as Lords of the Manor of Astbury in the county. The Saxon influence of English history diminished after the Battle of Hastings in 1066. The language of the courts was French for the next three centuries and the Norman ambience prevailed. But Saxon surnames survived and the family name was first referenced in the year 1287 when William of Astbury was recorded with estates in that village.
This web page shows only a small excerpt of our Astbury research.Another 60 words (4 lines of text) covering the years 1455, 1487, 1688 and 1743 are included under the topic Early Astbury History in all our PDF Extended History products and printed products wherever possible.
The first dictionaries that appeared in the last few hundred
years did much to standardize the English language. Before that time, spelling variations
in names were a common occurrence. The language was changing, incorporating pieces of other languages, and the spelling of names changed with it. Astbury has been spelled many different ways, including Astbury, Astbry, Astbrey, Asprey, Aspry, Astbray, Astburie and many more.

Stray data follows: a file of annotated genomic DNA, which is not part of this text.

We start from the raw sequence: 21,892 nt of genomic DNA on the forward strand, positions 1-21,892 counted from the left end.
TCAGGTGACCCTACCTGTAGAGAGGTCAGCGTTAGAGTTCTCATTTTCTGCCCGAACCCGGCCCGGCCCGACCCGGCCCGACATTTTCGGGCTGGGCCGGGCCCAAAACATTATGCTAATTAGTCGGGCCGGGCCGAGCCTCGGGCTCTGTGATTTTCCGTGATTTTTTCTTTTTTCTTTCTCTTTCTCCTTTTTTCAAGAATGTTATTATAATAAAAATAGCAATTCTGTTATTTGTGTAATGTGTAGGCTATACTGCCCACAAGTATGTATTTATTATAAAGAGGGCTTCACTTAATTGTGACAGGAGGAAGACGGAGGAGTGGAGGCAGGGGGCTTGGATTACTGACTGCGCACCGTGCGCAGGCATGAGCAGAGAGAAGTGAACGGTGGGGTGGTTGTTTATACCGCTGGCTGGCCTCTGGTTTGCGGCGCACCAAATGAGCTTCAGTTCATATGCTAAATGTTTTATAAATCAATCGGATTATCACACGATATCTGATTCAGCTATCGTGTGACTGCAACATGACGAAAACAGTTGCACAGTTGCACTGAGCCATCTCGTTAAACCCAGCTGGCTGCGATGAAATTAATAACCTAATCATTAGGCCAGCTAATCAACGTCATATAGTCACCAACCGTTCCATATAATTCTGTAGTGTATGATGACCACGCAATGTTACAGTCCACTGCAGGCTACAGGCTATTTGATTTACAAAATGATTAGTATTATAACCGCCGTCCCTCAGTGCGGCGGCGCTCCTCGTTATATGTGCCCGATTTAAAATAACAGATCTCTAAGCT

Thousands of English families in this era began to emigrate the New World in search of land and freedom from religious and political persecution. Although the passage was expensive and the ships were dark, crowded, and unsafe, those who made the voyage safely were rewarded with opportunities unavailable to them in their homeland. Research into passenger and immigration lists has revealed some of the very first Astburys to arrive in North America:
Astbury Settlers in United States in the 19th Century
- John and Edward Catherton Astbury, who were recorded in Sacramento County, California between 1866 and 1871
- Thomas W. Astbury, who was naturalized in Philadelphia in 1877